Sports Illustrated, You’re Part of the Rape Culture Problem

Reading Time: 3 minutes

2Every day, I get my daily Sports Illustrated newsletter because I’m something of a sports junkie. I was surprised but pleased to see the site finally cover sexual harassment of women in sports in any form; in this case, female reporters. That’s page 2 above of my newsletter. And two stories below that?

3Notice a problem? The “Hot Clicks” are an everyday occurrence in the newsletter. Most days, it’s merely an annoyance. It’s not that I object to hot women on the internet. It’s that I object to Sports Illustrated covering men as sports figures and women as sex objects. I’ve looked over my last eight newsletters. There are ten stories that mention women, all either Hot Clicks or a puff piece and even a casting call for the swimsuit issue.

Another newsletter included details of the Patrick Kane rape investigation with more Hot Clicks. The only mention I can recall of a women in sports in the last month is the coverage of Serena Williams. Meantime, the WNBA is in the middle of playoffs. No stories on those teams in the newsletter.

Why does SI.com do this? They want clicks, and they believe their audience is all men who want photos of hot women, not stories about women in sports. What they don’t realize is that by doing this, they’re part of the problem.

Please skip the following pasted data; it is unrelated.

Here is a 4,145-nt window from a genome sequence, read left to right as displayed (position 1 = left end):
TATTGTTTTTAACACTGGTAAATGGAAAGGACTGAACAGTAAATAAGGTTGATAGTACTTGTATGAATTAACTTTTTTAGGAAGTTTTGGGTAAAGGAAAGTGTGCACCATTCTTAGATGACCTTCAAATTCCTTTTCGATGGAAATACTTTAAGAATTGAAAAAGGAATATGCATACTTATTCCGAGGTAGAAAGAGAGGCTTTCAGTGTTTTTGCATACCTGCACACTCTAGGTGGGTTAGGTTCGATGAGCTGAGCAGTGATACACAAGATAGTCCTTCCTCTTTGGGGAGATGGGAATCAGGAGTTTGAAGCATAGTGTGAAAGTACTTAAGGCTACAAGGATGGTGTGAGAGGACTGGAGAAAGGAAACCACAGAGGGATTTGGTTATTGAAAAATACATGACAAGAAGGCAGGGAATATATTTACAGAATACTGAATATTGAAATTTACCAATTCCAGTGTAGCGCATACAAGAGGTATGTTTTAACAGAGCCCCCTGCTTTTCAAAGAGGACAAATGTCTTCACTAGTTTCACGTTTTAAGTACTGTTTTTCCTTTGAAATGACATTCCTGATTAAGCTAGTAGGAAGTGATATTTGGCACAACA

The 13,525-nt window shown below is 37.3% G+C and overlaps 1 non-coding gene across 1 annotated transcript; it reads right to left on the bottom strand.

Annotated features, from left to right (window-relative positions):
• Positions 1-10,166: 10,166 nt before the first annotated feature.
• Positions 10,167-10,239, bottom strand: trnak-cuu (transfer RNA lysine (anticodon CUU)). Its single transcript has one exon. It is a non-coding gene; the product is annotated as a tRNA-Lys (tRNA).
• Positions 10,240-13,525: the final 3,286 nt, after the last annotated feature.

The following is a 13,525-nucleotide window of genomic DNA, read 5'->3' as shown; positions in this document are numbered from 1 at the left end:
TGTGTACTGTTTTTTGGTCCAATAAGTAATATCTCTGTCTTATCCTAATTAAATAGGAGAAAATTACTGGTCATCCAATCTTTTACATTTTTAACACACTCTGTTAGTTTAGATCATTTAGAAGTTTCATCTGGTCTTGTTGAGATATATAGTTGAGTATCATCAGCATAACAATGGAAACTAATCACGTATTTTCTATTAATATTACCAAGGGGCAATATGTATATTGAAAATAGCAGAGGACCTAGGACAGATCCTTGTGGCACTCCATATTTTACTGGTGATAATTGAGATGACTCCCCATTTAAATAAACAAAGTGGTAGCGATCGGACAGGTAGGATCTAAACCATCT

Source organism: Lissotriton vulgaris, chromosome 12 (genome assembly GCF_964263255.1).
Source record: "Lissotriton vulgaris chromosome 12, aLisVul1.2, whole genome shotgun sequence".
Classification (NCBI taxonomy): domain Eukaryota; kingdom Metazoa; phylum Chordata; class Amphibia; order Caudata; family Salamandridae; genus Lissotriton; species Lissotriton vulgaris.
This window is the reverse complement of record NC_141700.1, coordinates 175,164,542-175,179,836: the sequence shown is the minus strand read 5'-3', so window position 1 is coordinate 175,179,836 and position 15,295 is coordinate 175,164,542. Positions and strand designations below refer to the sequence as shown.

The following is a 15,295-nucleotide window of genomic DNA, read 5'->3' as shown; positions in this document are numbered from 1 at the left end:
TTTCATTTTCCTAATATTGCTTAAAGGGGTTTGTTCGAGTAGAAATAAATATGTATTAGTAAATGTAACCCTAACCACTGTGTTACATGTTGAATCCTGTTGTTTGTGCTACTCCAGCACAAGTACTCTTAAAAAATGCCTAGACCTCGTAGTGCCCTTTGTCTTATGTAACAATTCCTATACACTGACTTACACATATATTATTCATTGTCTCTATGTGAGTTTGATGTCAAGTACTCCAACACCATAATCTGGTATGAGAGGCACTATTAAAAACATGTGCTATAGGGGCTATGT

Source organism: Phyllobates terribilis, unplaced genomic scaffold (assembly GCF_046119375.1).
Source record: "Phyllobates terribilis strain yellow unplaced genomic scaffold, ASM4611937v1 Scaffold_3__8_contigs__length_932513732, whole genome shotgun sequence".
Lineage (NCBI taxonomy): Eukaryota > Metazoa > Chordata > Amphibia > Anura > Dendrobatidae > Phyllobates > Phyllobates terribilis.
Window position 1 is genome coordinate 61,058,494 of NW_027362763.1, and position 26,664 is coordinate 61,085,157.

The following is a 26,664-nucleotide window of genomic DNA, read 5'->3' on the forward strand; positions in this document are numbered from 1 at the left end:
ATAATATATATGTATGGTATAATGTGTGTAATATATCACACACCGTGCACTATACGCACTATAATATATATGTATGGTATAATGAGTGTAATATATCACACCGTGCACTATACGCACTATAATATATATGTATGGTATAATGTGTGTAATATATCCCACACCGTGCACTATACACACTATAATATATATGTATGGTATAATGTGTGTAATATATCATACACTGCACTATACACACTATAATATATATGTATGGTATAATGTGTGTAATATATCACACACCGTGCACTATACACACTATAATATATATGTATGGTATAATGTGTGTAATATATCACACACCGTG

When people talk about rape culture, this is what they mean. When the men are valued for their achievements and treated as people, and the women are valued for being hot and looking sexually available, being prizes for the men doing the important stuff. For further examples, see that awful Draft Kings commercial that ran all last year on all the sports channels that talked about how winners of the fantasy contest went from ‘having holes in his underwear to having bikini models in them.’ Because, see, women are a prize, like money or prestige.

Sports Illustrated, you are a part of the problem. Not the only part, but given the harassment issue of female journalists, if you’re concerned about the issue, first look to your own house. It’s not even a good business decision, according to an article in Forbes:

Females account for more than a third of 14 million-plus people that tune into major events like the NBA Finals, World Series, Daytona 500, and Stanley Cup Finals, according to data from Nielsen. And as for the granddaddy sporting event of the year, the Super Bowl, the 2011 figure jumps to 45.9% of the game’s 111 million viewers, or some 50 million women cheering on the Steelers or Packers. The NFL shop online puts out an entire line of female-targeted merchandise for every team. Maybe it’s time to lay the term ‘football widow’ to rest.

Meantime, I’m canceling my newsletter and switching over to NFL.com. They don’t cover women in sports either, just the NFL. But at least all I get is football news instead of having my gender being treated just as a piece of scenery.

Mad Max Fury Road image via Warner Home Video.
Mad Max Fury Road image via Warner Home Video.

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